I've always felt like these government agencies are continuously moving the goal posts around so that everything appears like they're doing a good job so everyone can keep collecting their paycheque and government benefits. I don't want to read a massive wall of text, I'd rather see charts that show what's really going on.
"Each Federal Reserve Bank gathers anecdotal information on current economic conditions in its District through reports from Bank and Branch directors and interviews with key business contacts, economists, market experts, and other sources." 
If you want charts and analysis, find yourself some data/market color providers in the finance industry. Additionally, most finance professionals that need to know about this stuff keep an eye on the economic calendar  to see the info in real time as news breaks, because the market reacts immediately.
For clarity, the Fed is NOT a government agency.
To some extent you´re right, the people involved are under a lot of political pressure to only publish the favourable stuff (although the occasional cry for help can sometimes be discerned from the footnotes), but the data is there. As are the reports. The real trouble is nobody seems to be reading them.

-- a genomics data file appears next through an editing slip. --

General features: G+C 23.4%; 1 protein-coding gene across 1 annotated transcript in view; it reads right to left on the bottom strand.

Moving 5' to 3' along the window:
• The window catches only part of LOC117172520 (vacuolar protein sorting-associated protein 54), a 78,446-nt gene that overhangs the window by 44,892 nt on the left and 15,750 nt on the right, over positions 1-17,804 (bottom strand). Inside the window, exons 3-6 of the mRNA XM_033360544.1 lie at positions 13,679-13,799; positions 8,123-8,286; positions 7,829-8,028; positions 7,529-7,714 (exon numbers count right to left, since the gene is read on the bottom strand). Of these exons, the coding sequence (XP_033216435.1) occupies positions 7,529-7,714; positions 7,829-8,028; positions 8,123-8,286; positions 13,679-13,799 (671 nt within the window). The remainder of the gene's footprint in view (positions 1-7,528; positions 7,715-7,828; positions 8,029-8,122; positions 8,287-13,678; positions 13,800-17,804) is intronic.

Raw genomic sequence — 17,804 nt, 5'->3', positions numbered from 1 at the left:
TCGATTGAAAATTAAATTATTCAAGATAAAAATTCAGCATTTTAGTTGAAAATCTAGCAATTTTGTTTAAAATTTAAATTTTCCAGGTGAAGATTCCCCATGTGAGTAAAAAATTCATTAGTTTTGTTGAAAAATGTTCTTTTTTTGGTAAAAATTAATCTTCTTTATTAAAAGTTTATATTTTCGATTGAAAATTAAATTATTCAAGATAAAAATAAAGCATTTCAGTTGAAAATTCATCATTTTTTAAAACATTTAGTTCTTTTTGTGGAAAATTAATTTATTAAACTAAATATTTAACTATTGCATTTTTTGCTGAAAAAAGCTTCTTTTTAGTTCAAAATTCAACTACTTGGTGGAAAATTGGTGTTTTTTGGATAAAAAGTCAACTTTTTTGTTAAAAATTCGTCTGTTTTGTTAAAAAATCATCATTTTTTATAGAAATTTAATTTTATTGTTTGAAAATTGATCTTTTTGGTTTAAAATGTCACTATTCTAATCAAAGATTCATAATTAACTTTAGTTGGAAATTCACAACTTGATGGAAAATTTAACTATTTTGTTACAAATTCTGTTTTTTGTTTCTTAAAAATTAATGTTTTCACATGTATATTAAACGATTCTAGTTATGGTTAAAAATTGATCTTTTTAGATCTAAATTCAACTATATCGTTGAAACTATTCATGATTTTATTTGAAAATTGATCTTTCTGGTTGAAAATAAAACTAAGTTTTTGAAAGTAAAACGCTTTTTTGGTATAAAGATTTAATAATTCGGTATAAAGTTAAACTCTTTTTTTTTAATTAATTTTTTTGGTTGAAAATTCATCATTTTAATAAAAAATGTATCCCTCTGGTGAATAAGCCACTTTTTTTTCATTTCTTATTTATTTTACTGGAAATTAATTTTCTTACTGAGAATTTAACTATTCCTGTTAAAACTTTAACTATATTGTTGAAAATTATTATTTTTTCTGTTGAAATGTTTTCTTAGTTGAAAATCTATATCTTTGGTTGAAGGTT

Make no mistake--the Federal Reserve is not a government agency. It is a Central Bank, organized by a consortium of bankers to control the money supply of the United States and, by effect, the world. Episode 201 of the fantastic podcast Congressional Dish really gets into the nuts-and-bolts of what the Federal Reserve is, how it was created, and what it does.
"Trade" is mentioned three times in this one paragraph. I wonder to what extend this factor is being over-blamed for macro slowness.
Interesting to compare this report with the one from June 2007, at the cusp of the implosion:
> Reports from the twelve Federal Reserve Banks indicated that economic activity continued to expand from mid-April through May. Seven banks described growth in their Districts as modest or moderate: Cleveland, Atlanta, Chicago, St. Louis, Kansas City, New York, and San Francisco. Dallas reported growth as moderately strong, and Minneapolis said the District's economy edged up. Philadelphia reported that growth was somewhat faster than in recent months, and Richmond said growth picked up a bit. Boston characterized reports from its contacts as generally positive.
Now, it makes almost no sense to move them. After 1935, the Banks have had fairly limited power.